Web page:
Dorian Gray, at least to Oscar Wilde, was who he always wanted to be. In a society of high moral convention and in a gravely judgemental world, Wilde craved for the freedom that Dorian lived. He wanted to carry out his hidden, unmentionable desires in a world without consequences, a life of pleasure unrestrained by society and by religion. In Dorian, Wilde found a channel through which to live the life he wanted. Dorian indulged in scandalous love affairs and frequented opium dens, brothels, and other places found in the darker side of Victorian England, his actions fueled by the pursuit of unprecedented pleasure and strengthened by the freedom from any repercussions. Through these sensual experiences, Dorian explored his surroundings through his senses as a form of escape from the harsh reality around him; likewise, Wilde yearned to find refuge in his fantasies, though the world in which he lived could not provide the security he sought. Underneath his want for forbidden love, Wilde also wanted a life dictated by his faith. While he was not known for his adherence to religion in his life, many of his closest friends were aware of its influence in his works and his desire to understand the mystery of faith. Though raised in the Anglican creed, he was especially attracted to Roman Catholicism, even attending Mass and benediction occasionally throughout his short life. However, his desire to become a full-fledged Catholic was thwarted by those closest to him: his agnostic father did not want Wilde to join the Catholic Church due to his fear that Wilde would not be accepted in the Anglican-majority Oxford University, while his friend and lover, Robert Ross, feared that a conversion to Catholicism would disrupt their relationship. Despite their opposition, Wilde remained intrigued by the Catholic faith, a fascination he shared with Dorian Gray: “It was rumoured of him [Dorian] once that he was about to join the Roman Catholic communion, and certainly the Roman ritual had always a great attraction for him. The daily sacrifice, more awful really than all the sacrifices of the antique world, stirred him as much by its superb rejection of the evidence of the senses as by the primitive simplicity of its elements and the eternal pathos of the human tragedy that it sought to symbolize” (Wilde 106). In a church famed for its paradoxical richness and rigidity, Wilde desired to reconcile both his principles of aesthetics and ethics by joining the Catholic communion, a goal he eventually accomplished two days before he died. Thus, in the eyes of many a Christian since then, Oscar Wilde seemed to have found salvation on his death bed – unlike the ill-fated Dorian Gray, who chose to succumb to vice and ended his life in a fit of desperation. However, despite his wistful longings to live a life of guilty pleasures as Dorian did, Wilde was still brutally aware of his reality. Dorian’s untimely demise at the end of the novel proves that, even in a world without consequence, the fulfillment Wilde wanted would forever be out of his grasp. Even in his wildest fantasies, he knew that it was impossible to achieve the impossible, a painful fact that even Dorian had to eventually face.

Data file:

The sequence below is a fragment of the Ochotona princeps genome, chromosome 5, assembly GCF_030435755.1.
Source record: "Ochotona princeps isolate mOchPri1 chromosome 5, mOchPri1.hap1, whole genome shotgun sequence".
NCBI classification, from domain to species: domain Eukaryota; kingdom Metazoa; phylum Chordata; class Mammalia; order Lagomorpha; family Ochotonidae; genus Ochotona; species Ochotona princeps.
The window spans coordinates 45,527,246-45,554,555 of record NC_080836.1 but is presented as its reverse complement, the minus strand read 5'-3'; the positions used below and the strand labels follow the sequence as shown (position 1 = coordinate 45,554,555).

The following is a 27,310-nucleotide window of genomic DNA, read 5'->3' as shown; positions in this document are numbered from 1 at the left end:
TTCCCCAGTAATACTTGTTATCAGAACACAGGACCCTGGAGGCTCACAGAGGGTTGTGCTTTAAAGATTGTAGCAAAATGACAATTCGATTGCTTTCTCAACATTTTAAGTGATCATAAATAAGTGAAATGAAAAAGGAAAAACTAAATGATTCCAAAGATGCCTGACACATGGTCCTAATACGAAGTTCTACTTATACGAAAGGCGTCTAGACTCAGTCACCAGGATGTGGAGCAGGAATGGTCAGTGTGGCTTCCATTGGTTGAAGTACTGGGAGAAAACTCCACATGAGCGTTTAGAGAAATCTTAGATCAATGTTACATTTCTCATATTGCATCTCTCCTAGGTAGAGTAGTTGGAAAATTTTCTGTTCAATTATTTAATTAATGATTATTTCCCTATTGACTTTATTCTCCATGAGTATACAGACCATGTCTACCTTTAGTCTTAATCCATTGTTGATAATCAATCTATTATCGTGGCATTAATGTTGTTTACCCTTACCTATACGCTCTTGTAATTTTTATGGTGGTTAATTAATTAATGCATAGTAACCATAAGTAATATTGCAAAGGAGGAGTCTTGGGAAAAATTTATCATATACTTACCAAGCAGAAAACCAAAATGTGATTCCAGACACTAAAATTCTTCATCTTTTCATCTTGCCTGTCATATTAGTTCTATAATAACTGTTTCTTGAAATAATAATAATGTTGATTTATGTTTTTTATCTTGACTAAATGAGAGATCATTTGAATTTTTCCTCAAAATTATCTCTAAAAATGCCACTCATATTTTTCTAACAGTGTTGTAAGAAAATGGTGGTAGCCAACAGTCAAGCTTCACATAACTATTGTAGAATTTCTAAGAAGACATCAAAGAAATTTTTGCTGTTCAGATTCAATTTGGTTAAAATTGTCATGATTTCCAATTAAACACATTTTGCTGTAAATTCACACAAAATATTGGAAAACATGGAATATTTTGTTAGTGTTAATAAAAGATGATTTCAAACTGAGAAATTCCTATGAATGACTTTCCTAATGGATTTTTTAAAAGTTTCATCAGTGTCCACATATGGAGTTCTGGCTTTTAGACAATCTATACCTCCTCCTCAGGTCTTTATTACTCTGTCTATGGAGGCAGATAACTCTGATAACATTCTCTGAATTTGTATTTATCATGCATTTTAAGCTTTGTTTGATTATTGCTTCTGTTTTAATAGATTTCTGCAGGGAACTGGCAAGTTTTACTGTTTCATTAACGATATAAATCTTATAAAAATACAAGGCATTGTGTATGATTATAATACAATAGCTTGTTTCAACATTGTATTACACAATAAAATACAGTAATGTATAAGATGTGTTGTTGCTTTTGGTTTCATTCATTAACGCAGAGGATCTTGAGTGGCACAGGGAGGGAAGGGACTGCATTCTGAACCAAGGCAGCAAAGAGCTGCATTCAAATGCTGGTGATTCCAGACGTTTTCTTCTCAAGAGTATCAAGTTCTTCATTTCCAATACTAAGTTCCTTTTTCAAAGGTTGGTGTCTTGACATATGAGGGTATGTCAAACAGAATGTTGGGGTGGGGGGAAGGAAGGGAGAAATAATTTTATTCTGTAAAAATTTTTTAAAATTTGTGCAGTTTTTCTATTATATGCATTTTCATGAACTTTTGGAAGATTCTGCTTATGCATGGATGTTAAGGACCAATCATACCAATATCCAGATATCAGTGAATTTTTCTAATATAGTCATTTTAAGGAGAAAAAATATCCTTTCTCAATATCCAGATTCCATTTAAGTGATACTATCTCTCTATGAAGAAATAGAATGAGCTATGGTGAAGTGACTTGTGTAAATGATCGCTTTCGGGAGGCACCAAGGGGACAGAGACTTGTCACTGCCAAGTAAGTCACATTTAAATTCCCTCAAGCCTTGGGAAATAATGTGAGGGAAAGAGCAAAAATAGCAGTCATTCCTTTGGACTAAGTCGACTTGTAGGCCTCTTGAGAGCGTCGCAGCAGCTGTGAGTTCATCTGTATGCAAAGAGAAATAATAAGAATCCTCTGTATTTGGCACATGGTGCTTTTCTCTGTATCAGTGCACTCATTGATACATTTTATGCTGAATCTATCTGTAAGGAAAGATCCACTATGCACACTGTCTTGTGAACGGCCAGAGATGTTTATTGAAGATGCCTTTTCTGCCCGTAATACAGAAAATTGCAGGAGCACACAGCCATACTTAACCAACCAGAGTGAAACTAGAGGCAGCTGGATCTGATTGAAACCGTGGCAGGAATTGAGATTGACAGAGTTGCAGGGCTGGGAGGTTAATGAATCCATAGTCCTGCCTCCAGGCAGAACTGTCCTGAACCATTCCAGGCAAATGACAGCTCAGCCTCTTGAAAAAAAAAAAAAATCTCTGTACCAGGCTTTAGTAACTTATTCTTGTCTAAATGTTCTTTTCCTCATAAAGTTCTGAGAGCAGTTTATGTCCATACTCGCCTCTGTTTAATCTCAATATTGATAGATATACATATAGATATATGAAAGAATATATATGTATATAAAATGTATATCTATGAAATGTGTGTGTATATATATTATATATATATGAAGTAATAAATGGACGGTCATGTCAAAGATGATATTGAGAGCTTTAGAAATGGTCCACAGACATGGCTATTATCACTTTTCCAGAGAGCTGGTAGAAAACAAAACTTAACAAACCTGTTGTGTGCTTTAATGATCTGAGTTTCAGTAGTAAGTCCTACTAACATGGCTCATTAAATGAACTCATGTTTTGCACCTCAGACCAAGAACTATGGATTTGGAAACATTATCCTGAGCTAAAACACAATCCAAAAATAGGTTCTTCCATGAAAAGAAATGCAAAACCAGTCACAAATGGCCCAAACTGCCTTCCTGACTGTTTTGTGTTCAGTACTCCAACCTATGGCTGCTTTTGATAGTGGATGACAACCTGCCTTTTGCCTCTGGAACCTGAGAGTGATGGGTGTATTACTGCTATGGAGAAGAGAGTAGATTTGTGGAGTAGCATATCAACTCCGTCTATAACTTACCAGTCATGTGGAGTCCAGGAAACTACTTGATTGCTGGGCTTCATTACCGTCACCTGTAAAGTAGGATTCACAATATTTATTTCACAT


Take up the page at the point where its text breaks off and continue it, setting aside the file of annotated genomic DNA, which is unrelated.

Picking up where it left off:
Dorian has long since gone, but Wilde still lives. After all, in his novel, and in all his works, Wilde left a fragment of his soul. Like the souls of many, it is broken, but beautiful. In them, readers see the different aspects of his personality, his hopes, his fears, and his desires. They see him as he truly was, and still is. Though Wilde has been resting in his grave for over a hundred years, his soul still lives. For in the mind of every reader who, in the dead hours of the night, haunts the streets of London’s East End with the young Dorian, Wilde lives. On every page they turn, in every word they read, Wilde breathes. In his works that grace the dust of many a nightstand around the world, his readers discover the reflection of a man, one shattered by the power of his desire and the power of his faith. As Wilde’s 163rd birthday approaches, let the world look to these mirrors for the reflection of one of its greatest heroes. Whether it be into the ice-cold blue eyes of Dorian Gray, in the respectable, yet rebellious, nature of Lord Henry, or in the aching passion of Basil Hallward, let the world continue in its fascination with the enigma that was, and always will be, Oscar Wilde.
7 thoughts on “Haunting East End with a Paradox”
I think it’s quite interesting that three out of four people in our table group chose to write about the similarities of Oscar Wilde and his character/s; it’s also quite cool how we chose to write about the same prompt. Not only that, I truly do believe that upon reading this piece, I really have got to step up my game, this is absolutely brilliant! It’s almost as if this was everything I wanted to write about, however, I end up writing the most boring and repetitive essays when it comes to stuff like this. Sigh. ENOUGH about me, lets talk about this. I want to start from the bottom-up; your ending paragraph are like beautiful collisions of rhetorical questions resulting in the kaleidoscope of sentences (issa complement). Every sentence within the ending were insightful and, for a lack of better terms, “deep”; the elegant use of diction has moved me! Nice one. Next in the body paragraphs, I noticed you have this ability to lead the reader on; you can end a paragraph by summarizing the current AND next paragraph by not giving too much away or rambling on. A perfect instance would be during your second body paragraph when you ended with “However, his longing for a different life ran even deeper than that which showed on the surface”. In addition to your ability to summarize, this piece contained many cleverly worded and insightful phrases such as, “His morals restrained him, while his desires tortured him.” or “Dorian has long since gone, but Wilde still lives. After all, in his novel, and in all his works, Wilde left a fragment of his soul. Like the souls of many, it is broken, but beautiful.”.